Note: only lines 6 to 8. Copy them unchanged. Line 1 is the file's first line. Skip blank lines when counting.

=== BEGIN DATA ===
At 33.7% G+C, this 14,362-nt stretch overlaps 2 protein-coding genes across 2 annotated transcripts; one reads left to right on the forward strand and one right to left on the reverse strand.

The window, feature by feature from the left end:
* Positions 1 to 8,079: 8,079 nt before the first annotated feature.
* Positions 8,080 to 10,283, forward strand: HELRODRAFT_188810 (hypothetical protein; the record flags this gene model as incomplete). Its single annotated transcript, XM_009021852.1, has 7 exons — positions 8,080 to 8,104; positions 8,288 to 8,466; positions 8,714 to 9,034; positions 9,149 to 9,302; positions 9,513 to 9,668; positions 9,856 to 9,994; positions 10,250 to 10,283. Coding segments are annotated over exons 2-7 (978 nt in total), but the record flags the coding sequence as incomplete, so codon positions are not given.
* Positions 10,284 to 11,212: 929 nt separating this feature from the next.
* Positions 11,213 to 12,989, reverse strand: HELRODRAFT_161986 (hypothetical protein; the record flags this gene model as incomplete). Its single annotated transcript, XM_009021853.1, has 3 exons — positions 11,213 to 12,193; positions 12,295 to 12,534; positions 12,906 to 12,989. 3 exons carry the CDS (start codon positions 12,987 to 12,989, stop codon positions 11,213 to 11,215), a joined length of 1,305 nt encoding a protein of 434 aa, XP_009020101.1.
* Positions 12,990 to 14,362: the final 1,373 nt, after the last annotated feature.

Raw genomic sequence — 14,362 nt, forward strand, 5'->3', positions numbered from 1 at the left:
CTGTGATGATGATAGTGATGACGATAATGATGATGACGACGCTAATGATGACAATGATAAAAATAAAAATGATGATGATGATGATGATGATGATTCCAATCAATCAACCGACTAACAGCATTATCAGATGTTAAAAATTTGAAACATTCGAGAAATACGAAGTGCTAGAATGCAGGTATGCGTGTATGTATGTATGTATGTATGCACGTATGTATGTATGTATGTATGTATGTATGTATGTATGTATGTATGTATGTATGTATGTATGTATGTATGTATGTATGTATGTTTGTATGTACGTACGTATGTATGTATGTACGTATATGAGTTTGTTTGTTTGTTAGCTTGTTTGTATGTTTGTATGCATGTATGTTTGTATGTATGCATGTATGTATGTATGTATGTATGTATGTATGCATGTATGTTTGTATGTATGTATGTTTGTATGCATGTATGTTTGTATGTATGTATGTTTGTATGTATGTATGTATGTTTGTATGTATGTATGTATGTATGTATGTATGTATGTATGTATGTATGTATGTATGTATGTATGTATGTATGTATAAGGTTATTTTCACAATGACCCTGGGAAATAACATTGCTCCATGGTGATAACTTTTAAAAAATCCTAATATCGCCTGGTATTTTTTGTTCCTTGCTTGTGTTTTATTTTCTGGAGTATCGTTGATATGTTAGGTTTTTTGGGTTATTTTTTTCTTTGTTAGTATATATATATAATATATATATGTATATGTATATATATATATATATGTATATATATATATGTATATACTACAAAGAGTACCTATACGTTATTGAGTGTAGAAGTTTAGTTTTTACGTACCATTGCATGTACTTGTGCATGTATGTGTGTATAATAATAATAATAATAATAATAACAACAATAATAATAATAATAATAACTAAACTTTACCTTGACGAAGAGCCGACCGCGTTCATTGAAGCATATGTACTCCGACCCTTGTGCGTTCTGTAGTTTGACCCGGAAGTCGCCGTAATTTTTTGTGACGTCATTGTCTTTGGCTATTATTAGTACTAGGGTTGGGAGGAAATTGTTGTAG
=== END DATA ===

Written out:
* Positions 11,213 to 12,989, reverse strand: HELRODRAFT_161986 (hypothetical protein; the record flags this gene model as incomplete). Its single annotated transcript, XM_009021853.1, has 3 exons — positions 11,213 to 12,193; positions 12,295 to 12,534; positions 12,906 to 12,989. 3 exons carry the CDS (start codon positions 12,987 to 12,989, stop codon positions 11,213 to 11,215), a joined length of 1,305 nt encoding a protein of 434 aa, XP_009020101.1.
* Positions 12,990 to 14,362: the final 1,373 nt, after the last annotated feature.

Raw genomic sequence — 14,362 nt, forward strand, 5'->3', positions numbered from 1 at the left: